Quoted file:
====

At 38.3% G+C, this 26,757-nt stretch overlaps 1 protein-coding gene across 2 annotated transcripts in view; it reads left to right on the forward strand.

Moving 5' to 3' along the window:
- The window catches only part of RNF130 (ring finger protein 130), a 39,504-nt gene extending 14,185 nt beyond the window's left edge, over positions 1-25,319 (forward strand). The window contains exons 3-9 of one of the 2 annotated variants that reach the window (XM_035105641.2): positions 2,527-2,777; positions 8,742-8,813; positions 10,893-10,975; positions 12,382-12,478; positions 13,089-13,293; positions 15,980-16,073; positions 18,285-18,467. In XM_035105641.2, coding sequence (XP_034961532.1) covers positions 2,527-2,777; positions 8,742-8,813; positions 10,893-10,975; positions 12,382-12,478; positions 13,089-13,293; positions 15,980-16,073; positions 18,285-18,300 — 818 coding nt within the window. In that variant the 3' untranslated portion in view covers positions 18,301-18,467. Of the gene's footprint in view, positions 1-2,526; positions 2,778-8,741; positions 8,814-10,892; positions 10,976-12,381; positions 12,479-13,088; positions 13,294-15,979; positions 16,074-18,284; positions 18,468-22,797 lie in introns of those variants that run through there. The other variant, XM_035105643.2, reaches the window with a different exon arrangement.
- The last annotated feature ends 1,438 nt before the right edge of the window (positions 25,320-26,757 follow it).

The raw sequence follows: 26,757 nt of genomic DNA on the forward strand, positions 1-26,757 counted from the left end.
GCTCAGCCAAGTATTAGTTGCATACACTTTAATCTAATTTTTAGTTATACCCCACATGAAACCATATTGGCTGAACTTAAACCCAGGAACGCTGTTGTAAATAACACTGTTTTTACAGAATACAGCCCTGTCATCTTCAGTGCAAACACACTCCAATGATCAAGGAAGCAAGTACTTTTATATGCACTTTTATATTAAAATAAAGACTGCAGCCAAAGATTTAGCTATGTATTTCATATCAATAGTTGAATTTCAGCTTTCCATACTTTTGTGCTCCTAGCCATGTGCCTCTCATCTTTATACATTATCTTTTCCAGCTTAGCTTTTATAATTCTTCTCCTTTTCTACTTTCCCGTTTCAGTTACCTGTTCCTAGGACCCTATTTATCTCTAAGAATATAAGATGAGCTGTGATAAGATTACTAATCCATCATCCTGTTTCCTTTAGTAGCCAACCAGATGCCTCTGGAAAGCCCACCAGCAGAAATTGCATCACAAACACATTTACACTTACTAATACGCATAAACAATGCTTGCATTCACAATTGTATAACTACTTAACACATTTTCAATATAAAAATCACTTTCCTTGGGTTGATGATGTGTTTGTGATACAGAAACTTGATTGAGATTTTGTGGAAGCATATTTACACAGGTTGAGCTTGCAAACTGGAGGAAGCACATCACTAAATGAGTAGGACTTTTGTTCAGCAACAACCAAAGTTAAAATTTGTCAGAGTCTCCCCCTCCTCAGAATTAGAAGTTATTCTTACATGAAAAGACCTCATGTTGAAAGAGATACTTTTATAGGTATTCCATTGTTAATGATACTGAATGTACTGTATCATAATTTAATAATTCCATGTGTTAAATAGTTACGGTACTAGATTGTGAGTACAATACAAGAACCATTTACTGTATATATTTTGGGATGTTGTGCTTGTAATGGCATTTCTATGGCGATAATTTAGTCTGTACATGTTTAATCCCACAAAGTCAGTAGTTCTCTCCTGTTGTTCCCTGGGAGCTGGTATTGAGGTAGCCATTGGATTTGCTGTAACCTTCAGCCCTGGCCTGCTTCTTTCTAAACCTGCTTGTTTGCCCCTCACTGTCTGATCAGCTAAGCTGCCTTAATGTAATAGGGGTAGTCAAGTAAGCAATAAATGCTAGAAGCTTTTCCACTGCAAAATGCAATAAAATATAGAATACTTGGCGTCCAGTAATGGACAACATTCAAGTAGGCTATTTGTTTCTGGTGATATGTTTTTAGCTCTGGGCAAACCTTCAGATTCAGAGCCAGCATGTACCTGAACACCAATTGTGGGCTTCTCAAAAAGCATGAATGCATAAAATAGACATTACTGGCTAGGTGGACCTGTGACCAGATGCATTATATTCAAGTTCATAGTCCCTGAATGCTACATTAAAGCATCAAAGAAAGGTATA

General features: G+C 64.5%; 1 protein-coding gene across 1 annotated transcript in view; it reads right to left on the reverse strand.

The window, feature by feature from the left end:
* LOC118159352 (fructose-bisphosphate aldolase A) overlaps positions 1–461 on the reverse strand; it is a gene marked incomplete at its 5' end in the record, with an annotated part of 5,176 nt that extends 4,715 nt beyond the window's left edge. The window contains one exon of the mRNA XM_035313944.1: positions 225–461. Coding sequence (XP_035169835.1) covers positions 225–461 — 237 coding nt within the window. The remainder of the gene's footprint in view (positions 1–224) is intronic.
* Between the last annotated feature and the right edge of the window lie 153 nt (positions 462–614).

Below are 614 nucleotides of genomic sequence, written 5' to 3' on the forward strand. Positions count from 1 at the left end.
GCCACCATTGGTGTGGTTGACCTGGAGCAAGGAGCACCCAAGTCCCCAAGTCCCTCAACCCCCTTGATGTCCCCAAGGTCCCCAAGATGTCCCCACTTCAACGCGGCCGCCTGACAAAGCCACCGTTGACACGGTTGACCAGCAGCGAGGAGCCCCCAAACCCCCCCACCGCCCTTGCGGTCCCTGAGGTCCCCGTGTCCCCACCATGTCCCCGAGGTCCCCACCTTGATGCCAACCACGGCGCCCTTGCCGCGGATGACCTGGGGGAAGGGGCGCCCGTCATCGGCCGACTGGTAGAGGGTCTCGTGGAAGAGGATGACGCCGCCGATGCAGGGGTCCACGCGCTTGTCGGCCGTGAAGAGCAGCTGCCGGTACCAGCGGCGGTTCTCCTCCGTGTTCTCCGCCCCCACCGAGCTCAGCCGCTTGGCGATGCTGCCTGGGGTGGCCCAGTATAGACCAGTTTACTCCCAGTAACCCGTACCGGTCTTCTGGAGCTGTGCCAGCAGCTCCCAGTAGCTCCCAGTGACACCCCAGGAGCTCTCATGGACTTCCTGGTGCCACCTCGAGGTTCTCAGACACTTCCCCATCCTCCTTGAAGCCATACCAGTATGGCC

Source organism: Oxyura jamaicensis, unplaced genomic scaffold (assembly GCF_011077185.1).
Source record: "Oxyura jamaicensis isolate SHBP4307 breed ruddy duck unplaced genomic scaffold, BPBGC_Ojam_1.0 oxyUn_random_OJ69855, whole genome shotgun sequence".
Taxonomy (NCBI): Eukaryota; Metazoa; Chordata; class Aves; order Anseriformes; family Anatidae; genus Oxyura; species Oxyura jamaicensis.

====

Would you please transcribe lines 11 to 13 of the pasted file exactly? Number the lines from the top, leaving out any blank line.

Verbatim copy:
Below are 614 nucleotides of genomic sequence, written 5' to 3' on the forward strand. Positions count from 1 at the left end.
GCCACCATTGGTGTGGTTGACCTGGAGCAAGGAGCACCCAAGTCCCCAAGTCCCTCAACCCCCTTGATGTCCCCAAGGTCCCCAAGATGTCCCCACTTCAACGCGGCCGCCTGACAAAGCCACCGTTGACACGGTTGACCAGCAGCGAGGAGCCCCCAAACCCCCCCACCGCCCTTGCGGTCCCTGAGGTCCCCGTGTCCCCACCATGTCCCCGAGGTCCCCACCTTGATGCCAACCACGGCGCCCTTGCCGCGGATGACCTGGGGGAAGGGGCGCCCGTCATCGGCCGACTGGTAGAGGGTCTCGTGGAAGAGGATGACGCCGCCGATGCAGGGGTCCACGCGCTTGTCGGCCGTGAAGAGCAGCTGCCGGTACCAGCGGCGGTTCTCCTCCGTGTTCTCCGCCCCCACCGAGCTCAGCCGCTTGGCGATGCTGCCTGGGGTGGCCCAGTATAGACCAGTTTACTCCCAGTAACCCGTACCGGTCTTCTGGAGCTGTGCCAGCAGCTCCCAGTAGCTCCCAGTGACACCCCAGGAGCTCTCATGGACTTCCTGGTGCCACCTCGAGGTTCTCAGACACTTCCCCATCCTCCTTGAAGCCATACCAGTATGGCC

Source organism: Oxyura jamaicensis, unplaced genomic scaffold (assembly GCF_011077185.1).